“72% of companies that don't have targets that relate to the emissions that they are disclosing which reflects the aggregate nervousness within industry around the consequence of increased disclosure, setting targets and then having to stick to them.”
Some of the worst offenders are oil and gas, mining, coal, utilities, and transport companies. The companies that are naturally the biggest emitters, are lagging in their disclosure of emissions and lagging in setting targets that relate to it. This appears surprising given the greater scrutiny and higher risk of investor exclusion from portfolios, that these companies face.
The other finding is the big gap in the ‘Social’ area because of the difficulty of empirical measurement. A company could choose to disclose a range of criteria, but that won’t necessarily mean that everything material to the business is being covered; this is consistent with the feedback we have received from investors. Companies might disclose aspects that relate to their business but find that they’re not being specific enough or do not have meaningful targets, both in magnitude and time.
On the flipside this is a material opportunity for companies, investors, and if it is successful, the environment. I see massive change and acceleration in this area - there will be greater disclosure and better target-making in the next few years.
There is significant invested pressure for it to happen. This is seen in the way that the investors are challenging and proactively engaging and there are also other stakeholders who are lobbying for greater disclosure.
We are also seeing this shift through the increasing impact of regulatory frameworks that have come into fruition. For example, in recent times, the Sustainable Finance Disclosure Regulation (SFDR) in March. We’ve also got the Securities and Exchange Commission (SEC) Task Force which will mean that the US will be mirroring a lot of what happens in Europe.
“The genesis of new frameworks and new standards means that companies are suddenly having to adhere to more and more stringent regulations. It all leads to greater scrutiny on new issues within the whole of the ESG area. The success of lobbying and public opinion has served to drive change and improvement in standards and regulation and that is what is going to continue to drive the change.”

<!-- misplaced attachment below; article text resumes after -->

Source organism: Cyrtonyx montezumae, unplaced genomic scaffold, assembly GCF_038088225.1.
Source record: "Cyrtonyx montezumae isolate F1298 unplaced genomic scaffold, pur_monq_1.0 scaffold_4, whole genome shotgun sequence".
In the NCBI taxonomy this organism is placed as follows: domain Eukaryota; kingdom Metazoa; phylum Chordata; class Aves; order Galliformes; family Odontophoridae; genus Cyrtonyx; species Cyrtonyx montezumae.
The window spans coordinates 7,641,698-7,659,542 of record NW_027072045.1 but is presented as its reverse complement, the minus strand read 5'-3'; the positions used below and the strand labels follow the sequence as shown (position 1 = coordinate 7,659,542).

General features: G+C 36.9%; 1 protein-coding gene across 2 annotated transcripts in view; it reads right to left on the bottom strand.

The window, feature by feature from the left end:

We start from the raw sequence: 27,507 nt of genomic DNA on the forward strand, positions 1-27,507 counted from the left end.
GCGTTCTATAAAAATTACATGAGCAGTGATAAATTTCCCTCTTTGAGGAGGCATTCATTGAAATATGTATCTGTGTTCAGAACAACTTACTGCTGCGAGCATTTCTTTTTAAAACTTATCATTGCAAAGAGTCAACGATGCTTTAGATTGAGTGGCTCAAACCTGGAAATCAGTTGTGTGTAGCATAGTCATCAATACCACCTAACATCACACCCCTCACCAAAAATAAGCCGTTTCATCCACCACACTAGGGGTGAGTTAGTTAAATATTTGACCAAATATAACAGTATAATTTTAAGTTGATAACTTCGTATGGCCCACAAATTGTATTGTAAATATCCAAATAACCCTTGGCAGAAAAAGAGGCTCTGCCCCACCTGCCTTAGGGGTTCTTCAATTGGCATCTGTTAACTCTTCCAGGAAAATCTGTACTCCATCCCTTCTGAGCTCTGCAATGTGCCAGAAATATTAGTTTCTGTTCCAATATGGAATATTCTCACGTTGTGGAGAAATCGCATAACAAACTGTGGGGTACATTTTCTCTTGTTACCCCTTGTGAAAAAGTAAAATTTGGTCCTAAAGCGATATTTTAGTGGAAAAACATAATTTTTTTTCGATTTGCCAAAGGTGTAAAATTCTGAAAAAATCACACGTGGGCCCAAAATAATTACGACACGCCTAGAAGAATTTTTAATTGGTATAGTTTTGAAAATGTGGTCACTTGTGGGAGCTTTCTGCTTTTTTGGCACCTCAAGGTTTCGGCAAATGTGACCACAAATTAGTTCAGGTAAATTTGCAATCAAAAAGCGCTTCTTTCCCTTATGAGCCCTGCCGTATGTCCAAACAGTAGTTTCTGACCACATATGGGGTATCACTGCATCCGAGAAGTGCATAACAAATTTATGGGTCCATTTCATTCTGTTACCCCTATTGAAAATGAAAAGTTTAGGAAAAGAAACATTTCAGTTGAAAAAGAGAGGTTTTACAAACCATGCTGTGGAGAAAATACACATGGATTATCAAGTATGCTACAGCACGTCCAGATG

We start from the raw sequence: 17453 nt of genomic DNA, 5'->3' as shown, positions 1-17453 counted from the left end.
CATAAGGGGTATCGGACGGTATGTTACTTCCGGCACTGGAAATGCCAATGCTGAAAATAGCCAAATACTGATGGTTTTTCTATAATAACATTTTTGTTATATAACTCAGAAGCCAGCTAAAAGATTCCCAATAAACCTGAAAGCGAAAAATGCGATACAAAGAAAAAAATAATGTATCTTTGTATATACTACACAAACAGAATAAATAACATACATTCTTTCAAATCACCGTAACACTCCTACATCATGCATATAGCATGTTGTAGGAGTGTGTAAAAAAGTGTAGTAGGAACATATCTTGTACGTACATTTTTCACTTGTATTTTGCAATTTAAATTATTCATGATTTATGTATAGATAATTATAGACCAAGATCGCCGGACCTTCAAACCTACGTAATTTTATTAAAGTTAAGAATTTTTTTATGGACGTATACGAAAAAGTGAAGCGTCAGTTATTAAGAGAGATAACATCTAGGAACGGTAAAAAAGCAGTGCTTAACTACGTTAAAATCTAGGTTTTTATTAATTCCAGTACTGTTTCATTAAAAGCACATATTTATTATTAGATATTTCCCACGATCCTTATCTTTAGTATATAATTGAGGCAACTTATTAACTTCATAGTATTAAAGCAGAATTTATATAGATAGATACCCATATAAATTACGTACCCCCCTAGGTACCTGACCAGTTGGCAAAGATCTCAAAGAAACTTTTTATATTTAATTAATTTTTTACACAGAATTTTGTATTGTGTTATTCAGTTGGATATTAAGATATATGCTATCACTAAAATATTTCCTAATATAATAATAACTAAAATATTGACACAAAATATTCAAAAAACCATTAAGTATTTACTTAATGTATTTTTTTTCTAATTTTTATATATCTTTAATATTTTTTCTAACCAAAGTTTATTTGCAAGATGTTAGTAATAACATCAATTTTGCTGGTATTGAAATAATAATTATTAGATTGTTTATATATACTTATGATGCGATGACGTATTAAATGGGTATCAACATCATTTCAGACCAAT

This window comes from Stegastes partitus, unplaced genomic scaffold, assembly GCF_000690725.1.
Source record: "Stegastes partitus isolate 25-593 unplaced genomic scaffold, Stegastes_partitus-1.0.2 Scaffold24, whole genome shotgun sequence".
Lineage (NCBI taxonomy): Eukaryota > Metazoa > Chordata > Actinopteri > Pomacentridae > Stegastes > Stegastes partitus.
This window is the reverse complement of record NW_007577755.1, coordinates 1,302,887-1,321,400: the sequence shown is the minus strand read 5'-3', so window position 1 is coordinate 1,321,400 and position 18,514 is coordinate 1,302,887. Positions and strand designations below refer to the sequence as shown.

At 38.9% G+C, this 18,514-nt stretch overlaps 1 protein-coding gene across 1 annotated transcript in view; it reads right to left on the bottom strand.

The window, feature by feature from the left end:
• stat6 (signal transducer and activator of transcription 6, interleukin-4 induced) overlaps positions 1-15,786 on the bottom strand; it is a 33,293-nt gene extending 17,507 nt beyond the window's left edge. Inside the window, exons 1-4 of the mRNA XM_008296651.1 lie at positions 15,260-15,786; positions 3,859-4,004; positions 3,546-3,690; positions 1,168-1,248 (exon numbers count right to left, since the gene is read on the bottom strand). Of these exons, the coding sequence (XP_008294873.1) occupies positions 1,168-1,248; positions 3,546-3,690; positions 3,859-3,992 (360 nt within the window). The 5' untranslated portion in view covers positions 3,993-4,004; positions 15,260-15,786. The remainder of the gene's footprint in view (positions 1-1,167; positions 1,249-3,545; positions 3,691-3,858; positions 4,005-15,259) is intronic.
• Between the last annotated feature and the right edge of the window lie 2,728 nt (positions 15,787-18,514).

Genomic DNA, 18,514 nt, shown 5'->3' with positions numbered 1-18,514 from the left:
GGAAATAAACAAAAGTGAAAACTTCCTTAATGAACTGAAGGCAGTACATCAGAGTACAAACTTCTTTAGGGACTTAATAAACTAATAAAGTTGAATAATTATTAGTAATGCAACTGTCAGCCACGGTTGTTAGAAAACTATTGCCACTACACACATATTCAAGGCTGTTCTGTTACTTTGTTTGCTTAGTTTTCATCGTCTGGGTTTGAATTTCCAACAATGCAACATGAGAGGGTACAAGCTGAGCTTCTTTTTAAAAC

The third reason is the initiative of companies. There has been a period of strong correlation between acting in a sustainably responsible way and the revaluing of shares because of how that plays into the scarcity of opportunity and inclusion in specialist and generalist funds. Companies are increasingly aware that by developing initiatives in their business, which are consistent with these external drivers, they will be value creating in themselves in this initial phase. However, this relationship may not always be consistent which is why the regulation is so necessary – to ensure high standards are retained irrespective of the economic benefit to companies and shareholders.
We have a great deal to achieve here. I think the initiatives that we've made around benchmarking are really subversive in the way that they change the control dynamic for corporations, in terms of assessing their own performance. Benchmarking returns ownership, both of the inputs and of the conclusions, to the company so that it may be able to self-evaluate while being transparent, ambitious and accountable.
We aim to take consultancy away from an opinionated approach, to one which is evidence-based and rooted in diligent, investigative research. I strongly believe that this is what companies are crying out for because there’s too much conversation in this area and not enough urgency about creating and enabling real change, for industry, for shareholders, for the societies we live in and the environment we all depend on.
In all honesty I don’t think we need to – ESG Activists have got all the encouragement they need in the context of the impact they can have and the value they can create. However, in terms of encouraging engagement in investment strategies and impact investment, it is important to make clear the benefits of what the positive outcomes are likely to be. Those benefits are virtuous for the world, a commensurate value created for the company itself, the shareholders who own it, and the stakeholders who are relevant to its success.
“Being more explicit about what the benefits will be, requires greater transparency and inevitably more regulation. These all lead to enhanced comparability and the degree to which you can compare companies that are or aren’t disclosing the right metrics. It also allows investors to discern which companies are genuinely leading in this area and those that are lagging their peers.”
In ESG activism, if you have greater transparency and more explicit comparability between companies, then you can construct arguments that are explicit about the change you want to create and the outcome that can be achieved. If this can happen through transparency, then there will be no stopping the trend of ESG activism.
ESG investing isn’t just due to the kindness of people’s hearts. It’s a solid investment philosophy that can help investors mitigate risk.